Positive turn of events for apathetic nation

True story. The last time our esteemed inhabitant of Number 10 Downing Street visited Warwick to deliver a speech for the National Policy Forum in 2008, he was greeted with an array of not so friendly student protest groups waiting to bid him welcome to campus.

Ever a man of the people as Gordon and his team of strategists and security passed by this small coalition of righteous indignation they tried to decipher what exactly the rabble were complaining about. Perhaps if they discovered this then the PM could put his world famous people skills to use and disarm the crowd with a few well chosen words.

Issues like ‘the environment’, ‘Palestine’ and ‘Iraq’ were bandied about but ultimately no-one had the foggiest what their detractors actually stood for and so on Mr. Brown went to deliver his keynote speech only to leave his politely gathered mob in the lurch.

To be fair to the Big G, I wouldn’t fancy my chances against a ragged selective of Amnesty devotees either but the downcast point I seek to thaw out is that now there’s just so much to complain about in the world it’s hard not to think, “Why bother?” Bear in mind that Gordo’s visit came before Copenhagen, the expenses scandal and the financial crisis were even blips on the horizon and that’s one long list of grievances that a person could hold against the British political system.

As a politics student myself I know it’s my de facto role to try and gee up the masses into participation even when doing so seems futile. To be frank though, I wouldn’t begrudge you for dodging the polling booth come the inevitable day of judgement during this year’s General Election.

Just a quick perusal over the candidates for high office will show up an incumbent who during his brief tenure has continuously lurched from one disaster to another; an outsider who has garnered the nickname Clegg-over for having once had the decency to boast to GQ magazine that he has slept with ‘no more than 30’ partners; not to forget a main contender who currently leers over those unfortunate enough to stray into south Leamington as a reminder the country is in such a mess they may well have to vote Conservative again.

There is however, one small slither of a silver lining that encompasses the unerring morass that is British politics. It turns out that our leaders are so unable to convince the public that they should be the ones to govern the country that we could end up with a hung parliament where no party has enough representatives in the House of Commons to rule effectively.

In a study of voting by Professors Colin Rallings and Michael Thrasher of Plymouth University published over December in the Sunday Times, the Conservative Party were judged as having enough popular support to garner 15 seats shorts of a majority. Far from being a crisis though, such a situation presents itself as an opportunity for the Liberal Democrats to end a lifetime spent whimpering in the wings and force the issue of electoral reform by becoming the deciding party in a coalition government.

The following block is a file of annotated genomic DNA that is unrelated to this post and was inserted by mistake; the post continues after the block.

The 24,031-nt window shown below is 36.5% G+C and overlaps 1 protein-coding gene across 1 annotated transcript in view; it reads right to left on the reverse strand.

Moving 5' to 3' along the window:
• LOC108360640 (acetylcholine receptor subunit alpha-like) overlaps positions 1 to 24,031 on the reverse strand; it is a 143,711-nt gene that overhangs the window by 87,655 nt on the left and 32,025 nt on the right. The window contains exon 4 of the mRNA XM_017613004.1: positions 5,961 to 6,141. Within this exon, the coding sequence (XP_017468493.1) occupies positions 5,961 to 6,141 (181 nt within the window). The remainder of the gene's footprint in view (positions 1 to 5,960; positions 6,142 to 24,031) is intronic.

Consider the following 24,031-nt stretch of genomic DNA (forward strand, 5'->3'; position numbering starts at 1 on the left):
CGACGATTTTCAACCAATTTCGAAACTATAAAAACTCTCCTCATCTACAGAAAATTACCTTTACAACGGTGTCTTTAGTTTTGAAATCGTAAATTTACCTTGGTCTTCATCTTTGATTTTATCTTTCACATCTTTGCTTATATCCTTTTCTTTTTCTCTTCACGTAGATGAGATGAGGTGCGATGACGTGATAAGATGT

As the deal breaker in this scenario the Lib Dems can effectively name the price of their votes in the House of Commons to be a shift to Proportional Representation. Whereas the current First Past The Post system works on a majoritarian basis allocating the status of MP to whichever candidate gets the most votes, Proportional Representation spreads Parliamentary seats according to the percentage of votes each party receives. As a result smaller parties get a much greater say on governing the country and the phenomenon of ‘safe seats’, where if you don’t support the popular option in your constituency your vote doesn’t count, is terminated.

Whilst I can make no assurances that under this distinctly possible outcome tomorrow’s representatives will be any more proficient than those of today, they will at least be representing your interests and even more importantly be under far greater pressure to follow them than their rigid adherence to the party line.

Most importantly all you have to do to implement this change is nothing. As voters under 25 you are inherently the social strata least likely to vote and even if you do choose to participate the lack of a clear option for student voters plays directly into the probability of a hung parliament. My advice, if you can be bothered of course, is cross your fingers and cross your toes because with a little luck apathy may well come to rule.


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